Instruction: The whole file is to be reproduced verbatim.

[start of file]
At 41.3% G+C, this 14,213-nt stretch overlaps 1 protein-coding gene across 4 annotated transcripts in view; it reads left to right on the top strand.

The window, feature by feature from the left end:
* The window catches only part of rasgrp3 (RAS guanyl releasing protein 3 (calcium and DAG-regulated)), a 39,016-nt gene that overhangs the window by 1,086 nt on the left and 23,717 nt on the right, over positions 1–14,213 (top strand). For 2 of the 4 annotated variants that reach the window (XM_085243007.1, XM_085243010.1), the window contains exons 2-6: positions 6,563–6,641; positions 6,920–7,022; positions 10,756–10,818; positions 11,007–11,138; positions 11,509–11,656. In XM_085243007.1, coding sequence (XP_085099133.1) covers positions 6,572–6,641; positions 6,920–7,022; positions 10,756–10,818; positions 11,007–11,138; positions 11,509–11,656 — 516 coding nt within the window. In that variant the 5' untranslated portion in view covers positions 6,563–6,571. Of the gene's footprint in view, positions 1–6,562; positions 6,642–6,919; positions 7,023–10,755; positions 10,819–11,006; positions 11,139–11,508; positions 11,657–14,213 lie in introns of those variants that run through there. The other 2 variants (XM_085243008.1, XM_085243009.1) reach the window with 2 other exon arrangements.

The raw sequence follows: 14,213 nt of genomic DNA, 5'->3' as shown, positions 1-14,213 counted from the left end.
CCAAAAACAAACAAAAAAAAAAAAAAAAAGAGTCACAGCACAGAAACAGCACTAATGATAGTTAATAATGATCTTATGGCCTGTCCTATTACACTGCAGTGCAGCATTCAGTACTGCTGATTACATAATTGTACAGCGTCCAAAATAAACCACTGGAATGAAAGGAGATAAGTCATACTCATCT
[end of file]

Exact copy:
At 41.3% G+C, this 14,213-nt stretch overlaps 1 protein-coding gene across 4 annotated transcripts in view; it reads left to right on the top strand.

The window, feature by feature from the left end:
* The window catches only part of rasgrp3 (RAS guanyl releasing protein 3 (calcium and DAG-regulated)), a 39,016-nt gene that overhangs the window by 1,086 nt on the left and 23,717 nt on the right, over positions 1–14,213 (top strand). For 2 of the 4 annotated variants that reach the window (XM_085243007.1, XM_085243010.1), the window contains exons 2-6: positions 6,563–6,641; positions 6,920–7,022; positions 10,756–10,818; positions 11,007–11,138; positions 11,509–11,656. In XM_085243007.1, coding sequence (XP_085099133.1) covers positions 6,572–6,641; positions 6,920–7,022; positions 10,756–10,818; positions 11,007–11,138; positions 11,509–11,656 — 516 coding nt within the window. In that variant the 5' untranslated portion in view covers positions 6,563–6,571. Of the gene's footprint in view, positions 1–6,562; positions 6,642–6,919; positions 7,023–10,755; positions 10,819–11,006; positions 11,139–11,508; positions 11,657–14,213 lie in introns of those variants that run through there. The other 2 variants (XM_085243008.1, XM_085243009.1) reach the window with 2 other exon arrangements.

The raw sequence follows: 14,213 nt of genomic DNA, 5'->3' as shown, positions 1-14,213 counted from the left end.
CCAAAAACAAACAAAAAAAAAAAAAAAAAGAGTCACAGCACAGAAACAGCACTAATGATAGTTAATAATGATCTTATGGCCTGTCCTATTACACTGCAGTGCAGCATTCAGTACTGCTGATTACATAATTGTACAGCGTCCAAAATAAACCACTGGAATGAAAGGAGATAAGTCATACTCATCT